Bernardo M. Villegas
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ASEAN Connectivity

           Thanks to a recent Special Report from CLSA Asia-Pacific Markets, business people, government officials, workers and consumers in the ten member nations of the Association of Southeast Asian Nations (ASEAN) have once again been alerted about the 2015 target for "a more liberalised, competitive and equitable region that is more integrated into the global economy within Southeast Asia."  Since the founding of the ASEAN in 1967, forward-looking leaders in the region have been dreaming of a "single market."  The key to this is the removal of trade and non-trade barriers among the various members and the continuous improvement of infrastructure links. One unique advantage of most of the countries in the ASEAN, with the exception of a few, is its young demographic and an expanding middle class, making the region an attractive investment destination.  In its Special Report, the CLSA Asia-Pacific Markets has identified 23 companies that will most benefit from ASEAN connectivity.  There are three Philippine firms among these magic 23:  ICTSI, Universal Robina and JG Summit.  The other twenty come from other ASEAN nations and should be potential joint venture partners of Philippine firms seeking to diversify into the ASEAN Economic Community.

          According to the Special Report, ASEAN exports enjoyed a respectable 9.9% current annual growth over 2000 to 2011 with the improvements in trade liberalization within ASEAN being dwarfed by the impact of China both as a destination and proportion of global trade.  While market and product diversity grows, ASEAN remains explicitly tied to demand from and industrial production in China.  It is imperative that non-tariff barriers between members be removed if a "single market" is to be achieved in the next decade or so.  The leading countries in growth--the so-called VIP countries (Vietnam, Indonesia and the Philippines)--must seize the opportunity that has recently resulted from China's rising wages and stagnating workforce.  Already, there is a discernible transfer of manufacturing activities from China to these three countries still enjoying the so-called demographic dividend.  Unfortunately for Thailand and Malaysia, the demographic dividend has been cut short and labor shortages are being felt in these two countries. While violent labor unrest has practically disappeared in the Philippines, it is just rearing its ugly head in some industrial centers of China, Vietnam and Indonesia.  There is no better time than now to resuscitate manufacturing in the Philippines.  Director General Lilia de Lima of PEZA has her hands full satisfying the demand especially of Japanese manufacturing firms wanting to relocate their plants to the Philippines.

          Hundreds of billions of dollars will be spent in infrastructures as greater cross-border cooperation creates prospects for the building of roads, rail links, airports and seaports which are essential to achieve ASEAN connectivity, bringing people, goods, services and capital together.  Two flagship projects are the ASEAN Highway Network and the Singapore-Kunming Rail Link.  Improved connectivity will bring benefits to members in diverse ways.  Liberalization will increase the inflow of Foreign Direct Investments into Indonesia.  As a regional hub, Thailand gains from businesses seeking access to emerging ASEAN.  The Philippines is a close competitor of Thailand in this regard because of the Archipelago's very strategic geographical location right smack in the middle of East Asia.  Singapore's strong regulatory framework and open capital markets make it the ideal financial hub, increasingly taking the place of Hong Kong as the financial center of East Asia.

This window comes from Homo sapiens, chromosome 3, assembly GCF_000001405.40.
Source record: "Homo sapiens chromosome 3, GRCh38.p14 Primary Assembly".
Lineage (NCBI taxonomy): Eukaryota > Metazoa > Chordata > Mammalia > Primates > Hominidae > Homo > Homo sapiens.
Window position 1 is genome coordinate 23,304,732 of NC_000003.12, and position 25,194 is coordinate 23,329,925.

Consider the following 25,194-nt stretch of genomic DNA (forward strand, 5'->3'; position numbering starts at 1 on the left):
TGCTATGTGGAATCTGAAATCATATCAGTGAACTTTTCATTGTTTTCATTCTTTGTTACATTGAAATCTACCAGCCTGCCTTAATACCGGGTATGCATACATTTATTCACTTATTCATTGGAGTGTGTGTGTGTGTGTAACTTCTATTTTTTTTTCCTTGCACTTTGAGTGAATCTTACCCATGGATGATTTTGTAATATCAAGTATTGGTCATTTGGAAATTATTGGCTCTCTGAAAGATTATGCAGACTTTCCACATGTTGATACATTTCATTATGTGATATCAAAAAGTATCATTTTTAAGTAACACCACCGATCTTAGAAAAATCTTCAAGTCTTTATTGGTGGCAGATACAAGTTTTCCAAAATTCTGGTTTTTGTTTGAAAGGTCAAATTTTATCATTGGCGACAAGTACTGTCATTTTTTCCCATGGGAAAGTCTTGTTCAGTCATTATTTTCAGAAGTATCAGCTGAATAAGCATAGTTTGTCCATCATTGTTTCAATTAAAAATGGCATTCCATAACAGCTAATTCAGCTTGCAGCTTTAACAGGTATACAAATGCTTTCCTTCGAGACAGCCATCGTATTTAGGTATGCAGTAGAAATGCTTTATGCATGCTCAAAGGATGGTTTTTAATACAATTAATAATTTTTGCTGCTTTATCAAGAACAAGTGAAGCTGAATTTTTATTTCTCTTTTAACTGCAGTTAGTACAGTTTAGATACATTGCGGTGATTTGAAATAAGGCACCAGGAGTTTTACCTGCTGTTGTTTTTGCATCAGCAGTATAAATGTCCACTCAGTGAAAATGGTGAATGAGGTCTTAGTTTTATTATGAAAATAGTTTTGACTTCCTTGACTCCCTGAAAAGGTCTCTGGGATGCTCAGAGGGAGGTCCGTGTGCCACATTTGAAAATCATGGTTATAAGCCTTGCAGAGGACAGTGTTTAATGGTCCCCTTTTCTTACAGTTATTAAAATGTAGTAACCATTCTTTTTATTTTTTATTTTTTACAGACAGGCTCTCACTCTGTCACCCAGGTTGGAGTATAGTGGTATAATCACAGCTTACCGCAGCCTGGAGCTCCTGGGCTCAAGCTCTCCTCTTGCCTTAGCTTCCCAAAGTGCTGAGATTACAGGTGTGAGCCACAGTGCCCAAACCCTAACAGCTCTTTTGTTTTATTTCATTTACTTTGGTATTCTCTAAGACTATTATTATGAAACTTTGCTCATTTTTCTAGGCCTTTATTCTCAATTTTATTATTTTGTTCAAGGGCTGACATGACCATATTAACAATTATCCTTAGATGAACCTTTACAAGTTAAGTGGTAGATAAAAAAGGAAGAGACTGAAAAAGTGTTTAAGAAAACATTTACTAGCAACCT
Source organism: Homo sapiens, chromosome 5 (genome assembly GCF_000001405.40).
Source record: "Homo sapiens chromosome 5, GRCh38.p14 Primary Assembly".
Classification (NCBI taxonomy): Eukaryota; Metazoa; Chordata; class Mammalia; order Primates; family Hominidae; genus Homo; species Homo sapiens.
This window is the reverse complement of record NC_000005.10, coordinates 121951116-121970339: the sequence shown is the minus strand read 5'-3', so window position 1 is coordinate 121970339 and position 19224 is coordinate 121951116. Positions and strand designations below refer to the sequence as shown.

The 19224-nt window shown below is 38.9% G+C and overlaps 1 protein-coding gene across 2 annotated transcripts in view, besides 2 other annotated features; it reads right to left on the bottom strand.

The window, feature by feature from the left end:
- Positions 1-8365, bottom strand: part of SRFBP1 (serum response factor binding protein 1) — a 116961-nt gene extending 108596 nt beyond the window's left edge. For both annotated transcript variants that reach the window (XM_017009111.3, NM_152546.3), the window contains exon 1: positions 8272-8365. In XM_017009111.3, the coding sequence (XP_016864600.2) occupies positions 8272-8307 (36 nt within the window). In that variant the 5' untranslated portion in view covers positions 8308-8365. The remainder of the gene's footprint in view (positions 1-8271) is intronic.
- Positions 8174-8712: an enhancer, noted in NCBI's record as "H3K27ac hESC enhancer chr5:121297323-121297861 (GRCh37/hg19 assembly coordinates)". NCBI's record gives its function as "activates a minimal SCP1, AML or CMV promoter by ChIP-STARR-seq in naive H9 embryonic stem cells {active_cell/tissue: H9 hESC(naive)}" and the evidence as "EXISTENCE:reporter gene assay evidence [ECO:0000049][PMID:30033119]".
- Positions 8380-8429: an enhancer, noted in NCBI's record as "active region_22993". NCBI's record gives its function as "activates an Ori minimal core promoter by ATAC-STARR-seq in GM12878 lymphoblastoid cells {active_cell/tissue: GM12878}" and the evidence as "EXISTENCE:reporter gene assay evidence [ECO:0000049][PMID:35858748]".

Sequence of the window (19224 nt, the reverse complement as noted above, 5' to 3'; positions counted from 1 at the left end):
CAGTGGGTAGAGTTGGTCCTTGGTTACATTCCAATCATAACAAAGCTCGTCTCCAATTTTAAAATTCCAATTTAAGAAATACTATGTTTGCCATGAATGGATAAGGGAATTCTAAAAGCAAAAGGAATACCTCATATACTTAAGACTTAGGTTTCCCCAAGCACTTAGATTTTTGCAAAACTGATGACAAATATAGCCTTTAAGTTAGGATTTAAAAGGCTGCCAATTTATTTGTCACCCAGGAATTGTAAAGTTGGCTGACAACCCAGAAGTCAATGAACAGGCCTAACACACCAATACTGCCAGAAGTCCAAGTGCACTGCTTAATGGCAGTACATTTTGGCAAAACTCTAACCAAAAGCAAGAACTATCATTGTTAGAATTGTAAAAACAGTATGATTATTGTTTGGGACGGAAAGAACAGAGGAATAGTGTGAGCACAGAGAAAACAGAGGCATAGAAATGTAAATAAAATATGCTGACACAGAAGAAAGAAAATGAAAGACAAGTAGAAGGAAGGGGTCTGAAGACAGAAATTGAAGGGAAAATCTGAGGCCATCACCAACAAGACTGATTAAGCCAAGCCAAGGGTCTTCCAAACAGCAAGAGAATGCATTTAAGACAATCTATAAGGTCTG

CLSA Asia-Pacific Markets focuses on 23 companies that will benefit from greater investment and liberalization.  Among them are Axiata, AirAsia, IHH, SapuraKencana, CP Foods, Super Group, ICTSI, Siam Cement, UEM Land, UOB, Bangkok Bank and Bekasi Fajar.   Air Asia is Asia's largest low cost carrier and has over 140 routes connecting 70 ASEAN destinations.  Our own carriers will have to compete with Air Asia for leadership position after the 2015 liberalization.   Axiata, a telecom company, started expanding across ASEAN in 2005 and today it has top-three positions in four mobile markets:  Malaysia (Celcom), Indonesia (XLAxiata), Singapore (M1) and Cambodia (Hello/Smart).  It also plans to bid for a license in Myanmar, which is liberalizing its telecom industry.  Our own Globe and Smart will have to ready to compete with Axiata.  Similarly, our large banks have to be ready to compete with CIMB, Malaysia's second largest bank.  It already ranks No. 5 in ASEAN in terms of total assets, although it is the region's leading investment bank.  Its core markets are Malaysia, Indonesia and Thailand.  It currently has a presence in nine of the ten ASEAN member countries, and is finalizing its acquisition of Bank Central Asia in the Philippines. Kalbe Farma is the largest pharma play in Southeast Asia.  Sales to the region make up just 2% of the firm's total revenue, but management targets to raise its export contribution to 10% within the next five years.  Its consumer products are present in all ASEAN countries, except Laos; in particular, its energy drink products have a strong market share under the brand "Extra Joss" in the Philippines, where it established a joint venture production plant in 2012.  It is even planning an expansion program in Nigeria.  These are examples of ASEAN conglomerates that should be emulated by Philippine companies that want to be at the vanguard of the ASEAN Economic Community. Those interested in the Special Report may contact CLSA Philippines, Inc. at Tel 860-4000 or FAX 860-4051. For comments, my email address is bernardo.villegas@uap.asia.